You can NET USE the path as a drive letter. However, you have to be sure that the drive letter you chose is not in use. When running in a large multi-user environment, you can see how this would become troublesome. More importantly, NET USE is semi-permanent, living for as long as the computer is on. You must unuse the drive letter assignment to free this up for other people.
Your other option is pushd which pushes a path name onto a virtual stack, making the path you specify the current working directory. If you pushd a UNC path, it is assigned a drive letter from the pool of open drive letters. Now, this too is semi-permanent (i.e. outlives the cmd instance it was done in). This assignment lives on until you unuse it or use popd. The more vexing part is on Windows 2000 Server these drive letter assignments affect everyone who uses the machine.
Let's say user A has a script that calls pushd without popd, if his script gets run enough times, eventually Windows 2000 Server machines begin running out of drive letters. So when user B's script runs on a machine without free drive letters, they are greeted with this fun message:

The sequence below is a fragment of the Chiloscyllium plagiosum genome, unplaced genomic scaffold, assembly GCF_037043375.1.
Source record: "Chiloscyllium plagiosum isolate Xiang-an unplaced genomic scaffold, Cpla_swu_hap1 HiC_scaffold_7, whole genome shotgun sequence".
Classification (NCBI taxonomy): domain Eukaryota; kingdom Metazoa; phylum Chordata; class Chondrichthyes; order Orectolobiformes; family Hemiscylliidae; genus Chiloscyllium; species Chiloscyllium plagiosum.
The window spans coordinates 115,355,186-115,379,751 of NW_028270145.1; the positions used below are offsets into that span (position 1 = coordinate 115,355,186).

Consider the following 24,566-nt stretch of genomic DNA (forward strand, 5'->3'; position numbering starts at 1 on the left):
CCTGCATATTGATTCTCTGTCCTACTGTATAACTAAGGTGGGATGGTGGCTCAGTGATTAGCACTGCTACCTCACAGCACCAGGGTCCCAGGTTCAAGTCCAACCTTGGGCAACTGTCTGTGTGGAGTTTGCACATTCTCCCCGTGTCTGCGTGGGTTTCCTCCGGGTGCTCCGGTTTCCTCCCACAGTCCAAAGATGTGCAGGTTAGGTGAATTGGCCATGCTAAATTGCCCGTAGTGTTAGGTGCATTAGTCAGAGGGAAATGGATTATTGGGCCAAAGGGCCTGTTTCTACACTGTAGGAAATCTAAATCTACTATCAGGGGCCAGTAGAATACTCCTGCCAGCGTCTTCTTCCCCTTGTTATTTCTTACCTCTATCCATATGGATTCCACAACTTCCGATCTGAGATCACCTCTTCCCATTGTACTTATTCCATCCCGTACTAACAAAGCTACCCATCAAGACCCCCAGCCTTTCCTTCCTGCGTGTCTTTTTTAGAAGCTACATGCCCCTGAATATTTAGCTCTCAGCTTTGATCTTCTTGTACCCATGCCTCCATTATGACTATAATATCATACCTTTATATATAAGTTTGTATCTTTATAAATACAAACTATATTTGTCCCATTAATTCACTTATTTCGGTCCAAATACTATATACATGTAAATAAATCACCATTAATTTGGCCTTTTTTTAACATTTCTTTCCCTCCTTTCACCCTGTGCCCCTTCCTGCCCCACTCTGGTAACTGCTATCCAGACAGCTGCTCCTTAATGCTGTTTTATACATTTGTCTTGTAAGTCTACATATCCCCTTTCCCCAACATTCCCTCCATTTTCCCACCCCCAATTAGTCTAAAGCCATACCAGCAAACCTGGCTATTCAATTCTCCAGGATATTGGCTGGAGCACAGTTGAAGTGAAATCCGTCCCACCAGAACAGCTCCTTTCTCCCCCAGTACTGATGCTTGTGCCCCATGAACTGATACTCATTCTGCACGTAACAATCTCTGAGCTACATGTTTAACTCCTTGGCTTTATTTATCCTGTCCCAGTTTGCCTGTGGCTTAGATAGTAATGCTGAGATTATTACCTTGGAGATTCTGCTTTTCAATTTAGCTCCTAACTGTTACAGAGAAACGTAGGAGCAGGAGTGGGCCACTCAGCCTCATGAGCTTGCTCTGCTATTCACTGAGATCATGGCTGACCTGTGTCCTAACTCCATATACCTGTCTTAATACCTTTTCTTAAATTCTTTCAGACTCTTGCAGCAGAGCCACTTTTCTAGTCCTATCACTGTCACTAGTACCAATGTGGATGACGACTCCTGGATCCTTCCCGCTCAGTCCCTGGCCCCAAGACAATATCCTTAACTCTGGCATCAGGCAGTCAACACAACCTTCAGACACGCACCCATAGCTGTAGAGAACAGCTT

Aren't you glad you get an error message which reflects the problem?C:\>PUSHD \\machine\unc\path\here\
' ' is an invalid current directory path. UNC paths are not supported.
Now on Windows 2003 Server this problem is non-existent. Users can only muck up drive letter assignments for themselves, not for everyone logged in to a machine. However, upgrading production servers to another operating system is not always a valid fix. The problem does not go away, just users are insulated from other users.
The correct solution is to follow the best practices and have a matching popd for ever pushd call you make. Of course, it wouldn't be a best practice if nobody ignored it.